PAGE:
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5 things to know about the Ohio State Buckeyes

1. Big man on campus

While Kentucky’s opponent on Wednesday night, the Utah Utes, had the biggest roster the Cats had faced thus far this year, Ohio State poses a different interior threat. Standing at 6’9″ and 270 pounds, junior Kaleb Wesson is the best big that Kentucky has faced this season, and it isn’t close. Wesson’s lack of true height at the center position is more than made up for by his ability to out-muscle most other bigs.

Wesson leads the Buckeyes in points with 14.3, rebounds with 9.1, and blocks with 1.5 per game. The big from Westerville, Ohio is also one of the best three-point shooters for this Ohio State team, hitting 17 of his 37 threes this season for 45.9%. The true weakness for Wesson is making him put the ball on the floor on the perimeter. He wants to either catch and shoot threes, or get deep post position for his offensive game.

2. Spreading the wealth

Chris Holtmann’s squad from Columbus doesn’t have one player that typically shoulders the bulk of the offensive load. Instead, the Buckeyes are extremely even-keeled in their offensive approach. Outside of Wesson’s team-high 14.3 points per game, Ohio State has two others scoring double-figures, with Duane Washington Jr. giving 11.4 and D.J. Carton scoring 10.7.

With just those top three in double-digits, the Buckeyes have five more players averaging at least 7.5 points per game. Compare that to Kentucky’s scoring, as there are only five players total averaging more than 7.5. Kaleb’s brother, Andre Wesson scores 8.9 points per game, followed closely by starting power forward Kyle Young’s 8.7 per game. Back up post player E.J. Liddell gives the team 8 points, while guards CJ Walker and Luther Muhammad both contribute 7.5 per game. If Kentucky wants to slow the offensive attack, it will take a lot more than just shutting down Wesson in the post.

3. Polar opposites from deep

Highlighted in Kentucky’s loss to Utah, as they missed countless wide open threes, the Cats are one of the worst three-point shooting teams in the country. It was touched on in other posts today, but Kentucky ranks 347th of 353 teams in threes made per game, at just 4.2. Furthermore, Kentucky ranks 334th in three-point percentage at 27.5%. Kentucky has just three plauers who have made at least seven threes on the season, with the highest being Maxey and Quickley at 11 a piece. Meanwhile, for all of Kentucky’s struggles from three, Ohio State is at the opposite end of the spectrum.

The Buckeyes are shooting 41.6% from three as a team, which is good for fifth in the country. Their 9.6 threes made per game is 35th in the nation. Ohio State has seven players who have nine or more threes on the season, led by 22 made threes at 53.7% from Duane Washington Jr. Kaleb Wesson’s 45.9% is next, followed by his brother, Andre Wesson’s 41.2% with 14 makes on the season. Luther Muhammad is 15 for 30 for 50% on the season, and D.J. Carton, CJ Walker, and Justin Ahrens all hit between 36 and 38.5% from deep.

4. Deserving of a top 5 ranking?

Ohio State started the season with nine straight wins, including a season-opener over Cincinnati, a 25-point win over then 10-ranked Villanova, and a 25-point win over then 7-ranked North Carolina. The Buckeyes lost their first game of the season, falling at Minnesota by 13 points in a large upset. They picked up an easy win earlier this week against Southeast Missouri State to bring their overall record to 10-1 on the year.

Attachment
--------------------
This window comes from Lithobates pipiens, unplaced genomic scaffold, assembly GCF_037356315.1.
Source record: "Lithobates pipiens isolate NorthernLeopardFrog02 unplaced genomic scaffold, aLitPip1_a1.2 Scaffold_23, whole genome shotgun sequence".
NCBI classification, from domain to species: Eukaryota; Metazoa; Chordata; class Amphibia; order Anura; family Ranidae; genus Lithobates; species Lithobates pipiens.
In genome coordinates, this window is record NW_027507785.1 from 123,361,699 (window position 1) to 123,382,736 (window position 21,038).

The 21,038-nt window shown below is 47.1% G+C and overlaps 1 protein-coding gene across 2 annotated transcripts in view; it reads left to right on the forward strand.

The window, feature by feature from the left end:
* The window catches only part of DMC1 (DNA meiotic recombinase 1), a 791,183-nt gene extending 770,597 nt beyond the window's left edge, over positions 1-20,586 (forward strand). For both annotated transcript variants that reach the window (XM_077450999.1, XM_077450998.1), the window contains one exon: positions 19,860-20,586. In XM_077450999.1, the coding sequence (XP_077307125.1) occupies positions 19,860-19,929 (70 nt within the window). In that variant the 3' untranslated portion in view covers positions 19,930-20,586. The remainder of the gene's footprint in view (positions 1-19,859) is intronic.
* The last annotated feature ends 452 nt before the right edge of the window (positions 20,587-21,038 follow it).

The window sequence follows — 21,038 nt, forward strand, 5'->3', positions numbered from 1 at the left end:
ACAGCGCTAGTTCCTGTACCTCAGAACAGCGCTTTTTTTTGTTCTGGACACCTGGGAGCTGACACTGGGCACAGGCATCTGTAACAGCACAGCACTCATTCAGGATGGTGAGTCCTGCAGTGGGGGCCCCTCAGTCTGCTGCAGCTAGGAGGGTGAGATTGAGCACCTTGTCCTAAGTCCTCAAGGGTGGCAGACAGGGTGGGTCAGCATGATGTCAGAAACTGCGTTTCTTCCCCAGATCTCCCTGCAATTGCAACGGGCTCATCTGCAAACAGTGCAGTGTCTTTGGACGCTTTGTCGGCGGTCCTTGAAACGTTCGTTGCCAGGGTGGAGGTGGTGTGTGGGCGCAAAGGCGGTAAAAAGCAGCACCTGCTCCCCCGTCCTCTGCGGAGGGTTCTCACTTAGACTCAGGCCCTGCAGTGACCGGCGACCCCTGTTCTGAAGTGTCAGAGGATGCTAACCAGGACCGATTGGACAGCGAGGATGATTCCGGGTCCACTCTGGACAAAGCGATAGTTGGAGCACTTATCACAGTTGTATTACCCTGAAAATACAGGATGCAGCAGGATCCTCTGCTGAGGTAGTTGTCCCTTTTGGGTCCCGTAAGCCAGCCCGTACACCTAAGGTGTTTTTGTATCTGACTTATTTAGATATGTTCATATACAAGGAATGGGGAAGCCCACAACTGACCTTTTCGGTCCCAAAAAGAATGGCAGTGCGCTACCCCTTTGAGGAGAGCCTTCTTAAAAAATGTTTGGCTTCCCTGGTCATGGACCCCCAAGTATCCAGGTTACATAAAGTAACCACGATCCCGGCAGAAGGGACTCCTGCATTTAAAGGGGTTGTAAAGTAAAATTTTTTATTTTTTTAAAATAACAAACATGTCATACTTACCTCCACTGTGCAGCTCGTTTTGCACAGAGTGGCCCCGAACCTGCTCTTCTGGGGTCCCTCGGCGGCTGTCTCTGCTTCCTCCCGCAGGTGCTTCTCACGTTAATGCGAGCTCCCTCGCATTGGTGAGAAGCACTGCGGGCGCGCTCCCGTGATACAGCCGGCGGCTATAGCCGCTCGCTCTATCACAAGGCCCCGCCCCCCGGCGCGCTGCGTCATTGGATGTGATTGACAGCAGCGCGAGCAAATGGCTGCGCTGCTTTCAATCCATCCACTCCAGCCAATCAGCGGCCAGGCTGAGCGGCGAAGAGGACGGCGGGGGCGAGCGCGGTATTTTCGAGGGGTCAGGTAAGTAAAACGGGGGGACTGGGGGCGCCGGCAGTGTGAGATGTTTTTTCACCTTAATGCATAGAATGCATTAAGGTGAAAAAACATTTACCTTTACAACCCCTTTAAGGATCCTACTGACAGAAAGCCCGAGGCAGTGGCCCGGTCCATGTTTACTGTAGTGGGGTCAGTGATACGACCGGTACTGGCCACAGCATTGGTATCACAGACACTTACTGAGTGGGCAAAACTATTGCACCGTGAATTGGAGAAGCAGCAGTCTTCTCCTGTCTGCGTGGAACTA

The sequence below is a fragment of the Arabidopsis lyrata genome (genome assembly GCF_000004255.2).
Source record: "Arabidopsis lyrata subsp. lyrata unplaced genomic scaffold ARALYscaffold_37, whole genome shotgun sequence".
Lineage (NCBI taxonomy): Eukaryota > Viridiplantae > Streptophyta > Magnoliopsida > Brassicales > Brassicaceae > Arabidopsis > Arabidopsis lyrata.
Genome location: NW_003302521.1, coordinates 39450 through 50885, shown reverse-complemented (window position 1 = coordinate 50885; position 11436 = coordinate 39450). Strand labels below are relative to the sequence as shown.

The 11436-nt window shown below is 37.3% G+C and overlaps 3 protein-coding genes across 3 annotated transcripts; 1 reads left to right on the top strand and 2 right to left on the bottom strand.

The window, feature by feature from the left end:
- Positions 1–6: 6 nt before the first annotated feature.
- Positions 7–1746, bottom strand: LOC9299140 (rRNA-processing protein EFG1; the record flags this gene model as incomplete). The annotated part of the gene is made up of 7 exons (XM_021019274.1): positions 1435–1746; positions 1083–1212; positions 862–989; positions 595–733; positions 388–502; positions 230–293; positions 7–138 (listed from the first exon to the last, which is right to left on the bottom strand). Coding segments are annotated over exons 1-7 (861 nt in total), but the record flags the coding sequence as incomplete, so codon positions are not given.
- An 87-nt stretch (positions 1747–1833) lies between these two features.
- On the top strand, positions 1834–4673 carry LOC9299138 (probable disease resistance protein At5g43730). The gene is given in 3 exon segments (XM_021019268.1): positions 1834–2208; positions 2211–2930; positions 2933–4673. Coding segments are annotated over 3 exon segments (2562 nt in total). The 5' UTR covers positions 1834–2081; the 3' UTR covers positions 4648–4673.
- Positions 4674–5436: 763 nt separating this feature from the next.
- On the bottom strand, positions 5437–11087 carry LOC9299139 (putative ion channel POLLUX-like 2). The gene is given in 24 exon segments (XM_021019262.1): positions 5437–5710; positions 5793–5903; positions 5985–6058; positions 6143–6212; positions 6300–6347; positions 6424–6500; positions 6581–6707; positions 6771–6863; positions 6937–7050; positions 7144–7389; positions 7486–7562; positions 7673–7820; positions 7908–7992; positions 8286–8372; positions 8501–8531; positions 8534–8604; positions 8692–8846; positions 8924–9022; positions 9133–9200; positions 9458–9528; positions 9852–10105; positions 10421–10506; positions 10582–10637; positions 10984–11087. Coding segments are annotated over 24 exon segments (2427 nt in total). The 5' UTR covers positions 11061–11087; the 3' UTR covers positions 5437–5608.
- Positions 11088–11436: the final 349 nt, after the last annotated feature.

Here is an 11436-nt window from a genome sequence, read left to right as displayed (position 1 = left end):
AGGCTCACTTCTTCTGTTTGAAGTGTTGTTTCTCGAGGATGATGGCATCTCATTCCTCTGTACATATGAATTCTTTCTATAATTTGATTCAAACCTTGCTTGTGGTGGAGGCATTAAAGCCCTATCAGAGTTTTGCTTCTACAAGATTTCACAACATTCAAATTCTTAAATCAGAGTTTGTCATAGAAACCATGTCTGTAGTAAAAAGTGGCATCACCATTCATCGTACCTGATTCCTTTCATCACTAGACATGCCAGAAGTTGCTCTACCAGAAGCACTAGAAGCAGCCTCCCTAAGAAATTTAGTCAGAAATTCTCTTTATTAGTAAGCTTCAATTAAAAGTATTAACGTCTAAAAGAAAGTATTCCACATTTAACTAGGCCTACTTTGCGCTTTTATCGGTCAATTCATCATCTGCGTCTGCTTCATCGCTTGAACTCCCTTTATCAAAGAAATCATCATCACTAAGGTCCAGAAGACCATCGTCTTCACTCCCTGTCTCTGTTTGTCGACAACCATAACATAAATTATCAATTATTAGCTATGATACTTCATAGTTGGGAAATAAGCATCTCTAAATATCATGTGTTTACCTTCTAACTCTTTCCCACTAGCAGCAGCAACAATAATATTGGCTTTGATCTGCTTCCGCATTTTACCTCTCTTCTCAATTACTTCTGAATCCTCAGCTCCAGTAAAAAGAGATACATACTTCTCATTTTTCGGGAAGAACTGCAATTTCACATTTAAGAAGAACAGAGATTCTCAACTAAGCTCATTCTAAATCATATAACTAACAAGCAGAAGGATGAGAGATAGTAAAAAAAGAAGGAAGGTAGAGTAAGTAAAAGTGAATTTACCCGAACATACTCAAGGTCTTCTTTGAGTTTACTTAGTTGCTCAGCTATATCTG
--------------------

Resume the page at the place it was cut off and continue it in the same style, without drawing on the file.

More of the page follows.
The résumé looks the part of a top team in the country, but there are holes there when you look a little deeper. Their opening win over Cincinnati looks to be a below-average win, as UC has now lost to Bowling Green State and Colgate recently. The win over North Carolina has proven to be less than impressive, as the Tarheels are in the midst of losing five of their last six games. The loss to Minnesota is a bad loss, as the Gophers were 4-5 going into that match up. Lastly, the win over Villanova may be the lone quality win on the schedule, as they remain a top-20 team in the country, plus knocked off top ranked Kansas earlier this afternoon.

5. Third match up of the Cal era

Today’s match up between the Wildcats and Buckeyes is the 21st all-time meeting between the two schools. Kentucky leads the overall series by a small margin, with a record of 11-9 over Ohio State. The two teams have met twice prior to today in the John Calipari era at UK. The Cats and Bucks split the two meetings, with Kentucky wining the first back in the Sweet 16 of the 2011 NCAA Tournament, and Ohio State winning the second in the Barclay’s Center in the 2015 CBS Sports Classic.

The potential good news for Kentucky today? The underdog team has won each of the previous match ups since Cal took over at UK. In 2011, Ohio State was the number one overall seed in the NCAA Tournament, led by Jared Sullinger who had 21 points and 16 rebounds against UK. However, we all remember Brandon Knight hitting the big game winning pull-up to move the Cats to the Elite 8 as a 4-seed. The next time the two played, Kentucky was ranked No. 4 in the country, but came out flat in the first half against the unranked Buckeyes, losing by 12 at half. Jamal Murray went off the second half, finishing with 33 points on 7 of 9 from three, but it wasn’t enough to complete the comeback, as Ohio State won 74-67. Kentucky opened as a 4-point underdog for today’s game and it will be interesting to see how they come out after the loss to Utah on Wednesday night.

Go Cats. Beat Buckeyes.


Article written by Brett Bibbins

Graduate of the University of Kentucky in 2015. Spend my free time watching sports, The Office or Harry Potter. Three-word phrases to live by: For The Kids and Cats by 90 @BrettBibbinsKSR